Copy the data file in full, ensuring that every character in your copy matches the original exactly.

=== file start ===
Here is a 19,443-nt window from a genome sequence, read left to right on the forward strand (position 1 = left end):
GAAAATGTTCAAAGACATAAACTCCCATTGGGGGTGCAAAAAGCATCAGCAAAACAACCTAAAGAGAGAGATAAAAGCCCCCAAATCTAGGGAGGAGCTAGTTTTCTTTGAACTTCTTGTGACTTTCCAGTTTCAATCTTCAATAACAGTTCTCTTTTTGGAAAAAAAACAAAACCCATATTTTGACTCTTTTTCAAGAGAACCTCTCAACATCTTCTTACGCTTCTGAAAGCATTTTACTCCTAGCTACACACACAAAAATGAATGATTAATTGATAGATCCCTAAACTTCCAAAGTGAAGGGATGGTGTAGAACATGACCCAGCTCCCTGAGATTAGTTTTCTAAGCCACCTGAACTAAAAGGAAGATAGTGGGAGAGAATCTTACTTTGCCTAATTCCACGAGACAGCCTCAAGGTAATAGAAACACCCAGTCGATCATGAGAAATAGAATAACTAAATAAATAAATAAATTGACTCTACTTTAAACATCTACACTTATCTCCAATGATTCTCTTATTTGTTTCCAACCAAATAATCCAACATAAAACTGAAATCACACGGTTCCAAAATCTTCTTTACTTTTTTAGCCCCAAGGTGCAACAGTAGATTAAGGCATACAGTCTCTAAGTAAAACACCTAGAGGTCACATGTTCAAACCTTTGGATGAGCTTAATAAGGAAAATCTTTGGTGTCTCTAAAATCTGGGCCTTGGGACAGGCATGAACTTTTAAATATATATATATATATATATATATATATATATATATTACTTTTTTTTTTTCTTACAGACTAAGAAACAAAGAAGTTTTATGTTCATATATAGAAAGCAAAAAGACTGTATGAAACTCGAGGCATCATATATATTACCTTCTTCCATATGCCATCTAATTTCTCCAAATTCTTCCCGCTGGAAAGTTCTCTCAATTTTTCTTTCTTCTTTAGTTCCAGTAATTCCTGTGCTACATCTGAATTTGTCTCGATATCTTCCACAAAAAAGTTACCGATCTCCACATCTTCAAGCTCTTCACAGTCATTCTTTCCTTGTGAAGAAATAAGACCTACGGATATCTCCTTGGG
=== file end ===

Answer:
Here is a 19,443-nt window from a genome sequence, read left to right on the forward strand (position 1 = left end):
GAAAATGTTCAAAGACATAAACTCCCATTGGGGGTGCAAAAAGCATCAGCAAAACAACCTAAAGAGAGAGATAAAAGCCCCCAAATCTAGGGAGGAGCTAGTTTTCTTTGAACTTCTTGTGACTTTCCAGTTTCAATCTTCAATAACAGTTCTCTTTTTGGAAAAAAAACAAAACCCATATTTTGACTCTTTTTCAAGAGAACCTCTCAACATCTTCTTACGCTTCTGAAAGCATTTTACTCCTAGCTACACACACAAAAATGAATGATTAATTGATAGATCCCTAAACTTCCAAAGTGAAGGGATGGTGTAGAACATGACCCAGCTCCCTGAGATTAGTTTTCTAAGCCACCTGAACTAAAAGGAAGATAGTGGGAGAGAATCTTACTTTGCCTAATTCCACGAGACAGCCTCAAGGTAATAGAAACACCCAGTCGATCATGAGAAATAGAATAACTAAATAAATAAATAAATTGACTCTACTTTAAACATCTACACTTATCTCCAATGATTCTCTTATTTGTTTCCAACCAAATAATCCAACATAAAACTGAAATCACACGGTTCCAAAATCTTCTTTACTTTTTTAGCCCCAAGGTGCAACAGTAGATTAAGGCATACAGTCTCTAAGTAAAACACCTAGAGGTCACATGTTCAAACCTTTGGATGAGCTTAATAAGGAAAATCTTTGGTGTCTCTAAAATCTGGGCCTTGGGACAGGCATGAACTTTTAAATATATATATATATATATATATATATATATATATATTACTTTTTTTTTTTCTTACAGACTAAGAAACAAAGAAGTTTTATGTTCATATATAGAAAGCAAAAAGACTGTATGAAACTCGAGGCATCATATATATTACCTTCTTCCATATGCCATCTAATTTCTCCAAATTCTTCCCGCTGGAAAGTTCTCTCAATTTTTCTTTCTTCTTTAGTTCCAGTAATTCCTGTGCTACATCTGAATTTGTCTCGATATCTTCCACAAAAAAGTTACCGATCTCCACATCTTCAAGCTCTTCACAGTCATTCTTTCCTTGTGAAGAAATAAGACCTACGGATATCTCCTTGGG